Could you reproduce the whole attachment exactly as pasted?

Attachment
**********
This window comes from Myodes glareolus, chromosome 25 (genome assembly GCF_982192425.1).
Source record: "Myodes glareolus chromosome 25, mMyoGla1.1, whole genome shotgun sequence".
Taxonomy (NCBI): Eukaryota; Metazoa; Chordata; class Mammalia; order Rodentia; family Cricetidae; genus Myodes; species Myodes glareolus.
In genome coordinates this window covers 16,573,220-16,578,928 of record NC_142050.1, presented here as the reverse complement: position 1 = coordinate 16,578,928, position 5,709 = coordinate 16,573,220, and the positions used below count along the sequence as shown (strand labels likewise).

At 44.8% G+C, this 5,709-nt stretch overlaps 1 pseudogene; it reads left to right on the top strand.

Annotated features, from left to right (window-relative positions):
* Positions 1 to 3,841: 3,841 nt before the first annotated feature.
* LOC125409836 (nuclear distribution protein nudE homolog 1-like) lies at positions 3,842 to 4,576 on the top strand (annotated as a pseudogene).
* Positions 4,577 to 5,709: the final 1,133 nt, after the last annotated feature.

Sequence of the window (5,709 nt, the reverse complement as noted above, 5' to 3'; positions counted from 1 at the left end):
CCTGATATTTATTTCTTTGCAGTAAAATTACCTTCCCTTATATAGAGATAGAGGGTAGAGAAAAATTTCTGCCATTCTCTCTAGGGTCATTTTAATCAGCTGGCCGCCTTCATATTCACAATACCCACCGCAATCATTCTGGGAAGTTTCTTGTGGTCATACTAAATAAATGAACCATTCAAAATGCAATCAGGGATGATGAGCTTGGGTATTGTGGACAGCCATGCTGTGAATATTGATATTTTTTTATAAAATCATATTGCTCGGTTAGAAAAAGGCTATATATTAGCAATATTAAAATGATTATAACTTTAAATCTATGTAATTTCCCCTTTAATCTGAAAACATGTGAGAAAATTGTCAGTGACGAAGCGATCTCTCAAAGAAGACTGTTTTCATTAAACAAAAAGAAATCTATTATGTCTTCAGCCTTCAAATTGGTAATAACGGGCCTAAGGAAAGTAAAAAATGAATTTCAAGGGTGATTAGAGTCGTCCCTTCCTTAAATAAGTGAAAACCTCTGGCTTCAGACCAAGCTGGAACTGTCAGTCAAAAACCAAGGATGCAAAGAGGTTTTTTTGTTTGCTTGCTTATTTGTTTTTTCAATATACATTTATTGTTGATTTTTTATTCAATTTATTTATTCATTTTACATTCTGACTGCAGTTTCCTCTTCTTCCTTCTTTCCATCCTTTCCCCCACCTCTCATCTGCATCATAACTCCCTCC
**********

This window comes from Myodes glareolus, chromosome 25 (genome assembly GCF_982192425.1).
Source record: "Myodes glareolus chromosome 25, mMyoGla1.1, whole genome shotgun sequence".
Taxonomy (NCBI): Eukaryota; Metazoa; Chordata; class Mammalia; order Rodentia; family Cricetidae; genus Myodes; species Myodes glareolus.
In genome coordinates this window covers 16,573,220-16,578,928 of record NC_142050.1, presented here as the reverse complement: position 1 = coordinate 16,578,928, position 5,709 = coordinate 16,573,220, and the positions used below count along the sequence as shown (strand labels likewise).

At 44.8% G+C, this 5,709-nt stretch overlaps 1 pseudogene; it reads left to right on the top strand.

Annotated features, from left to right (window-relative positions):
* Positions 1 to 3,841: 3,841 nt before the first annotated feature.
* LOC125409836 (nuclear distribution protein nudE homolog 1-like) lies at positions 3,842 to 4,576 on the top strand (annotated as a pseudogene).
* Positions 4,577 to 5,709: the final 1,133 nt, after the last annotated feature.

Sequence of the window (5,709 nt, the reverse complement as noted above, 5' to 3'; positions counted from 1 at the left end):
CCTGATATTTATTTCTTTGCAGTAAAATTACCTTCCCTTATATAGAGATAGAGGGTAGAGAAAAATTTCTGCCATTCTCTCTAGGGTCATTTTAATCAGCTGGCCGCCTTCATATTCACAATACCCACCGCAATCATTCTGGGAAGTTTCTTGTGGTCATACTAAATAAATGAACCATTCAAAATGCAATCAGGGATGATGAGCTTGGGTATTGTGGACAGCCATGCTGTGAATATTGATATTTTTTTATAAAATCATATTGCTCGGTTAGAAAAAGGCTATATATTAGCAATATTAAAATGATTATAACTTTAAATCTATGTAATTTCCCCTTTAATCTGAAAACATGTGAGAAAATTGTCAGTGACGAAGCGATCTCTCAAAGAAGACTGTTTTCATTAAACAAAAAGAAATCTATTATGTCTTCAGCCTTCAAATTGGTAATAACGGGCCTAAGGAAAGTAAAAAATGAATTTCAAGGGTGATTAGAGTCGTCCCTTCCTTAAATAAGTGAAAACCTCTGGCTTCAGACCAAGCTGGAACTGTCAGTCAAAAACCAAGGATGCAAAGAGGTTTTTTTGTTTGCTTGCTTATTTGTTTTTTCAATATACATTTATTGTTGATTTTTTATTCAATTTATTTATTCATTTTACATTCTGACTGCAGTTTCCTCTTCTTCCTTCTTTCCATCCTTTCCCCCACCTCTCATCTGCATCATAACTCCCTCC